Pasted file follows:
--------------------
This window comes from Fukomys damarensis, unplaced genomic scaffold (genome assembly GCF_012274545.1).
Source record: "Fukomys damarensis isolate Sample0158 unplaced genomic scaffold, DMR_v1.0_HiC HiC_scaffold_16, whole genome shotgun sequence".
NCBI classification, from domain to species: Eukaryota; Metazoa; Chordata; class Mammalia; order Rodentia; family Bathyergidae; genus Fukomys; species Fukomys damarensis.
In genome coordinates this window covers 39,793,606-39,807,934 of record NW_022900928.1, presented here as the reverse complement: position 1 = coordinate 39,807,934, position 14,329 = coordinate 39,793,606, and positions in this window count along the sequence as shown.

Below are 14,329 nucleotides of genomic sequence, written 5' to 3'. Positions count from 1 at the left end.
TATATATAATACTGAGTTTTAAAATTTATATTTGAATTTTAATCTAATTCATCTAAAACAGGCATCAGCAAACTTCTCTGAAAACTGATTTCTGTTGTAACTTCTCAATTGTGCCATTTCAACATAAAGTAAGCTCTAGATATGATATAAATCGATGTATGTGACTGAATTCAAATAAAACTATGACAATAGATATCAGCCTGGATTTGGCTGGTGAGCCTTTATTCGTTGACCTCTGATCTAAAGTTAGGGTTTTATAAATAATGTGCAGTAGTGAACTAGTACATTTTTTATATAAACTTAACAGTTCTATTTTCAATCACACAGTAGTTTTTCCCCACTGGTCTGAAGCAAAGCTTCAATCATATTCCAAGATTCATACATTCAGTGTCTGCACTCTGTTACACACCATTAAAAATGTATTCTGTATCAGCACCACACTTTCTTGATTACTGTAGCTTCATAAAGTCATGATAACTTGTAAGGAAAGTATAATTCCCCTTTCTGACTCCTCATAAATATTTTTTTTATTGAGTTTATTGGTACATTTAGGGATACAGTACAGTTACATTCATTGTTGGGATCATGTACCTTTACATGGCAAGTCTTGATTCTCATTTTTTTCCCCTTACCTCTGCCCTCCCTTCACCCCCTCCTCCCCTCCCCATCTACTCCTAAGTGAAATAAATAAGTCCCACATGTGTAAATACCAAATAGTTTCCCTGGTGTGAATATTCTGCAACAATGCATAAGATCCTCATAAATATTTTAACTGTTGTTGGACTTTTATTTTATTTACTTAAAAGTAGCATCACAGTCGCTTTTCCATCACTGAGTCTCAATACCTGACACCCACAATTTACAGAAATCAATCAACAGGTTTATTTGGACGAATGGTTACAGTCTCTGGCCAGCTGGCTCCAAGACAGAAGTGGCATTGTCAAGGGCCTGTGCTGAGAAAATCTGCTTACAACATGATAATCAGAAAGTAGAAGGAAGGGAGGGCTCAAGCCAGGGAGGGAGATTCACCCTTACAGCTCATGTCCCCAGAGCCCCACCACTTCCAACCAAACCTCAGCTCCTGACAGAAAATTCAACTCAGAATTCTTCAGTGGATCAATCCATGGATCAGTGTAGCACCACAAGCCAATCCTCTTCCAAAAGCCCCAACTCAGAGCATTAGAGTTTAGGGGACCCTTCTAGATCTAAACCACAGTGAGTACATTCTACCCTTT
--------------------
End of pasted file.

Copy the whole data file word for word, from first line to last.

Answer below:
This window comes from Fukomys damarensis, unplaced genomic scaffold (genome assembly GCF_012274545.1).
Source record: "Fukomys damarensis isolate Sample0158 unplaced genomic scaffold, DMR_v1.0_HiC HiC_scaffold_16, whole genome shotgun sequence".
NCBI classification, from domain to species: Eukaryota; Metazoa; Chordata; class Mammalia; order Rodentia; family Bathyergidae; genus Fukomys; species Fukomys damarensis.
In genome coordinates this window covers 39,793,606-39,807,934 of record NW_022900928.1, presented here as the reverse complement: position 1 = coordinate 39,807,934, position 14,329 = coordinate 39,793,606, and positions in this window count along the sequence as shown.

Below are 14,329 nucleotides of genomic sequence, written 5' to 3'. Positions count from 1 at the left end.
TATATATAATACTGAGTTTTAAAATTTATATTTGAATTTTAATCTAATTCATCTAAAACAGGCATCAGCAAACTTCTCTGAAAACTGATTTCTGTTGTAACTTCTCAATTGTGCCATTTCAACATAAAGTAAGCTCTAGATATGATATAAATCGATGTATGTGACTGAATTCAAATAAAACTATGACAATAGATATCAGCCTGGATTTGGCTGGTGAGCCTTTATTCGTTGACCTCTGATCTAAAGTTAGGGTTTTATAAATAATGTGCAGTAGTGAACTAGTACATTTTTTATATAAACTTAACAGTTCTATTTTCAATCACACAGTAGTTTTTCCCCACTGGTCTGAAGCAAAGCTTCAATCATATTCCAAGATTCATACATTCAGTGTCTGCACTCTGTTACACACCATTAAAAATGTATTCTGTATCAGCACCACACTTTCTTGATTACTGTAGCTTCATAAAGTCATGATAACTTGTAAGGAAAGTATAATTCCCCTTTCTGACTCCTCATAAATATTTTTTTTATTGAGTTTATTGGTACATTTAGGGATACAGTACAGTTACATTCATTGTTGGGATCATGTACCTTTACATGGCAAGTCTTGATTCTCATTTTTTTCCCCTTACCTCTGCCCTCCCTTCACCCCCTCCTCCCCTCCCCATCTACTCCTAAGTGAAATAAATAAGTCCCACATGTGTAAATACCAAATAGTTTCCCTGGTGTGAATATTCTGCAACAATGCATAAGATCCTCATAAATATTTTAACTGTTGTTGGACTTTTATTTTATTTACTTAAAAGTAGCATCACAGTCGCTTTTCCATCACTGAGTCTCAATACCTGACACCCACAATTTACAGAAATCAATCAACAGGTTTATTTGGACGAATGGTTACAGTCTCTGGCCAGCTGGCTCCAAGACAGAAGTGGCATTGTCAAGGGCCTGTGCTGAGAAAATCTGCTTACAACATGATAATCAGAAAGTAGAAGGAAGGGAGGGCTCAAGCCAGGGAGGGAGATTCACCCTTACAGCTCATGTCCCCAGAGCCCCACCACTTCCAACCAAACCTCAGCTCCTGACAGAAAATTCAACTCAGAATTCTTCAGTGGATCAATCCATGGATCAGTGTAGCACCACAAGCCAATCCTCTTCCAAAAGCCCCAACTCAGAGCATTAGAGTTTAGGGGACCCTTCTAGATCTAAACCACAGTGAGTACATTCTACCCTTT